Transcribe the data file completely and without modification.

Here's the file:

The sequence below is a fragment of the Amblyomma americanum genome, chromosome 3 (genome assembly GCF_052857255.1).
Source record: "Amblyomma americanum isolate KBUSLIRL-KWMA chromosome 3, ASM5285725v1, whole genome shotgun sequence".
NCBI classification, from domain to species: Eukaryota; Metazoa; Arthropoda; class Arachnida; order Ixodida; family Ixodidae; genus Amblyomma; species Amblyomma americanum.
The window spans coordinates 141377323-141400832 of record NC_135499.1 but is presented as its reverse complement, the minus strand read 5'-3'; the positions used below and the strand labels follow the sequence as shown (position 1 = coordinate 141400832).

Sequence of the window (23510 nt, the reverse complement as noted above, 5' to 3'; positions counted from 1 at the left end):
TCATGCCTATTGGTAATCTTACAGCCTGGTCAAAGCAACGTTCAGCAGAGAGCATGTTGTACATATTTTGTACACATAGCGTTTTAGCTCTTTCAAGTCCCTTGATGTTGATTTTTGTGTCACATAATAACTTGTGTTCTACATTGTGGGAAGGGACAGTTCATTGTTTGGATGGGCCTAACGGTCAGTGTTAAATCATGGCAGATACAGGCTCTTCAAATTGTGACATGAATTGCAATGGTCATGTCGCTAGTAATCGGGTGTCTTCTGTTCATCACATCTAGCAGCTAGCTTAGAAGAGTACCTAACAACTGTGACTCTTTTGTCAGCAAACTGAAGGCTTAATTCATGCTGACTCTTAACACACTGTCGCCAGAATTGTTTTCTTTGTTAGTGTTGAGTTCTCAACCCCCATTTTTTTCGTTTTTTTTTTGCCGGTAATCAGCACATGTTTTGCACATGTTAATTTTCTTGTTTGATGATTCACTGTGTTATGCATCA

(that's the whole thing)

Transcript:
The sequence below is a fragment of the Amblyomma americanum genome, chromosome 3 (genome assembly GCF_052857255.1).
Source record: "Amblyomma americanum isolate KBUSLIRL-KWMA chromosome 3, ASM5285725v1, whole genome shotgun sequence".
NCBI classification, from domain to species: Eukaryota; Metazoa; Arthropoda; class Arachnida; order Ixodida; family Ixodidae; genus Amblyomma; species Amblyomma americanum.
The window spans coordinates 141377323-141400832 of record NC_135499.1 but is presented as its reverse complement, the minus strand read 5'-3'; the positions used below and the strand labels follow the sequence as shown (position 1 = coordinate 141400832).

Sequence of the window (23510 nt, the reverse complement as noted above, 5' to 3'; positions counted from 1 at the left end):
TCATGCCTATTGGTAATCTTACAGCCTGGTCAAAGCAACGTTCAGCAGAGAGCATGTTGTACATATTTTGTACACATAGCGTTTTAGCTCTTTCAAGTCCCTTGATGTTGATTTTTGTGTCACATAATAACTTGTGTTCTACATTGTGGGAAGGGACAGTTCATTGTTTGGATGGGCCTAACGGTCAGTGTTAAATCATGGCAGATACAGGCTCTTCAAATTGTGACATGAATTGCAATGGTCATGTCGCTAGTAATCGGGTGTCTTCTGTTCATCACATCTAGCAGCTAGCTTAGAAGAGTACCTAACAACTGTGACTCTTTTGTCAGCAAACTGAAGGCTTAATTCATGCTGACTCTTAACACACTGTCGCCAGAATTGTTTTCTTTGTTAGTGTTGAGTTCTCAACCCCCATTTTTTTCGTTTTTTTTTTGCCGGTAATCAGCACATGTTTTGCACATGTTAATTTTCTTGTTTGATGATTCACTGTGTTATGCATCA